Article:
by Glenn "Hurricane" Schwartz
First things, first. Hurricane Fiona is about to make history in Nova Scotia and Labrador. Even though it will be tracking over cooler water before landfall, that won't cause the monstrous waves to diminish. They have been building on the east side of the track for nearly 2000 miles by the time landfall happens.
Fiona will also transition from a pure tropical system, but don't let any "weakening" or change in structure fool you. It sure did for many in Sandy, ten years ago. Even the mayor of NYC, Michael Bloomberg got some bad advice and announced that "Good news: Sandy has weakened". But there was a buildup of 1000 miles of ocean winds that led to storm surge records beyond belief.
Similarly, Katrina also "weakened" before landfall, but it was a Category 5 building those monstrous waves out in the Gulf.
Details remain to be determined, but the name "Fiona" will end up never being used again for an Atlantic tropical system (they retire the names of the worst ones).
By comparison, the developing storm to be named Ian is still looking weak. But don't let that fool you, either. The center is becoming more obvious, it has moved farther away from South America, and thunderstorms are increasing around the center. That is the start of organization. But by next week at this time, Ian may have done enough damage for its name to be retired eventually as well.
There are several reasons why Ian is likely to become a major hurricane:
- Going into some of the warmest water in the world, and warm to a great depth, too
- Moving into one of the historically favorable areas for rapid strengthening
- A sharp drop in wind shear, and a general lack of shear for days
- A predicted track either over water or small land areas until a U.S. strike. The biggest impediment could be some mountains in Western Cuba, but they're not nearly as high as those in Eastern Cuba.
- The computer models show strong signs of rapid intensification over the weekend.
Meteorologist Jack Sillin often tweets the most impressive maps, models, and details on social media.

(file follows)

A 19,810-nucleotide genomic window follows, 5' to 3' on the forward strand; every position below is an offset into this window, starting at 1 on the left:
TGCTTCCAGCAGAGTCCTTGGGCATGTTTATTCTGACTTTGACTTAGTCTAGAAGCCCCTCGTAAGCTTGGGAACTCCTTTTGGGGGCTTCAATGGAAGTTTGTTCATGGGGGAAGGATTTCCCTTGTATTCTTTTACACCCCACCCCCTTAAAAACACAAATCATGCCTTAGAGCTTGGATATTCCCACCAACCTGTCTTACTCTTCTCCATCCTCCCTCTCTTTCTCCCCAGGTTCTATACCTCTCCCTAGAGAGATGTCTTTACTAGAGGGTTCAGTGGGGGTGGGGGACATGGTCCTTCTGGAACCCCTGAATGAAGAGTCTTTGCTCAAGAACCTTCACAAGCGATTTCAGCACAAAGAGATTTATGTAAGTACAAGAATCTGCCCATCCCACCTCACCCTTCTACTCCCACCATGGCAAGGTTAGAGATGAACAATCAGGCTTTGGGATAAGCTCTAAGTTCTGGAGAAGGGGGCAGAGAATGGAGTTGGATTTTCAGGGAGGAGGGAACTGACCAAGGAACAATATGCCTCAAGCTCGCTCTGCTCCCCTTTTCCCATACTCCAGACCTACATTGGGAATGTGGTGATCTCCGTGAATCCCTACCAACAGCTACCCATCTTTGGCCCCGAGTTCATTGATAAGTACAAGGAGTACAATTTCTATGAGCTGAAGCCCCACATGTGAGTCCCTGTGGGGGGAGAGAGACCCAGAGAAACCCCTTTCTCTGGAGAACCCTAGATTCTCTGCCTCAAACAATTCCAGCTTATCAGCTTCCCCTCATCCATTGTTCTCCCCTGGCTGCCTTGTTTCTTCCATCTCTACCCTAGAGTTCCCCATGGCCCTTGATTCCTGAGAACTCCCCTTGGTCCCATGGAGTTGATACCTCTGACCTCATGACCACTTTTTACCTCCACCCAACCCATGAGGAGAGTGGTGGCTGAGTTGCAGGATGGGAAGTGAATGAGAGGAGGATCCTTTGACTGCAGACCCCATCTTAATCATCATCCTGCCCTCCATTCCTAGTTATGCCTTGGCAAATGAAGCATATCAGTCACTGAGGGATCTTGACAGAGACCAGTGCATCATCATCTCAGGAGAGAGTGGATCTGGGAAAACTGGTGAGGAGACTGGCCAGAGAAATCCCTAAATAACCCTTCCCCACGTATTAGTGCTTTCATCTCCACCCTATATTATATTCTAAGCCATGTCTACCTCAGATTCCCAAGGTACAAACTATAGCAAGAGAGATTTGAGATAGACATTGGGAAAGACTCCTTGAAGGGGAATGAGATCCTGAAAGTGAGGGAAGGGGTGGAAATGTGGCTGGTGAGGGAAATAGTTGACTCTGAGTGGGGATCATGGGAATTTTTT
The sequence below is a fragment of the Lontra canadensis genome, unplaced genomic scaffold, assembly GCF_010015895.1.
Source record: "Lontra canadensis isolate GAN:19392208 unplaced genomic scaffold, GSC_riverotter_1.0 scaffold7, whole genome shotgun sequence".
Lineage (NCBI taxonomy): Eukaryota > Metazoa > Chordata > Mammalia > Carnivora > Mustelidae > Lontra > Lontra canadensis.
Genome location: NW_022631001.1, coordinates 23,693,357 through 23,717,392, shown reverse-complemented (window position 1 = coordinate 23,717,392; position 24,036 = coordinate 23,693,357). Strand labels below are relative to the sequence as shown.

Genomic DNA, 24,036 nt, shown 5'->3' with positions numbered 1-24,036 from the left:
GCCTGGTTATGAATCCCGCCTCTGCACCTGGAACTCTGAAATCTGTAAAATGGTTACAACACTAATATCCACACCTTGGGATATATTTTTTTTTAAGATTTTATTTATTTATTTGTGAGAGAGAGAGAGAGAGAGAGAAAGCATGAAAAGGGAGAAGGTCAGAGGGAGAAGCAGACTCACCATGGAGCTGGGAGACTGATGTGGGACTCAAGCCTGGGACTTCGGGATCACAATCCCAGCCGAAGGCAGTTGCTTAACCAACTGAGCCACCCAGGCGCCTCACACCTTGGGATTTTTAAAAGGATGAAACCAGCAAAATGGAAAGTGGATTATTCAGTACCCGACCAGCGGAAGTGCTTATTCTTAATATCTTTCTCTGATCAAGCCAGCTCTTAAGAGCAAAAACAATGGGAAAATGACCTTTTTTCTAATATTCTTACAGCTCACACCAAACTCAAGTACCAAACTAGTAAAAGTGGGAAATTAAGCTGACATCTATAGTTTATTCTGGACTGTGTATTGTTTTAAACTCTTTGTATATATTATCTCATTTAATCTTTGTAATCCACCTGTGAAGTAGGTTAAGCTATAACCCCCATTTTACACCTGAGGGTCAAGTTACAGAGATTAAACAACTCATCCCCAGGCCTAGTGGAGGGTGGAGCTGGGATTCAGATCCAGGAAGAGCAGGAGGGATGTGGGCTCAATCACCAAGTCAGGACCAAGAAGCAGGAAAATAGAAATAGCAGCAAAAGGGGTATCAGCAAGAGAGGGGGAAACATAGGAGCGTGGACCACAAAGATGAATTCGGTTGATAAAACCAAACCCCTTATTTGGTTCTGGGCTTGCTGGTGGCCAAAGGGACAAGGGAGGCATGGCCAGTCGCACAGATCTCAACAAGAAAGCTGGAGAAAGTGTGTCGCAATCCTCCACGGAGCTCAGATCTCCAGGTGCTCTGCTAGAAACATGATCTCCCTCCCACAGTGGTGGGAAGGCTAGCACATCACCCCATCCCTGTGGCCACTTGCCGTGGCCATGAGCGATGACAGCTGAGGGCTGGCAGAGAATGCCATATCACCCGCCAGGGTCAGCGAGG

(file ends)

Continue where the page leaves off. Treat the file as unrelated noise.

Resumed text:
The red lines around much of the coast of Florida show where the main threats are next week. But the range of possible tracks are bounded by the blue arrows (wouldn't it be nice if the farthest east solution was right?).
One of the things he shows is called a "Super-ensemble". I've shown the 51 ensemble tracks of the European model this month, but this also includes ensembles of the GFS (U.S.), GPS (Canadian) and UKMET (U.K.). This reinforces the general future track of Ian.
The predicted track looks quite similar to Hurricane Charley in 2004:
Charlie was a Category 2 hurricane as it crossed Cuba but intensified quickly into a Category 4 as it slammed into the Southwest Florida coast. Some lessons from Charley (especially compared to Ian's forecast):
- Charley was an unusually small storm. Places 50 miles north or south of the track had minimal damage. Ian is a MUCH larger storm.
- Too many people got suckered into the dots and lines of the official forecasts. Those suggested an eye going over Tampa (which would have been a worst-case scenario, so it got all the publicity). The Fort Myers/Port Charlotte area was in the hurricane warning area, but there was plenty of surprise when it hit.
- Charley was moving rapidly and didn't weaken very fast. It tracked right over Orlando and caused a lot of damage there. Even inland areas of Florida (and the Florida east coast can be threatened.
So, just because your town isn't on the forecast line, don't assume you'll be in the clear. Just about all of Florida needs to be prepared for a possible major hurricane strike next week.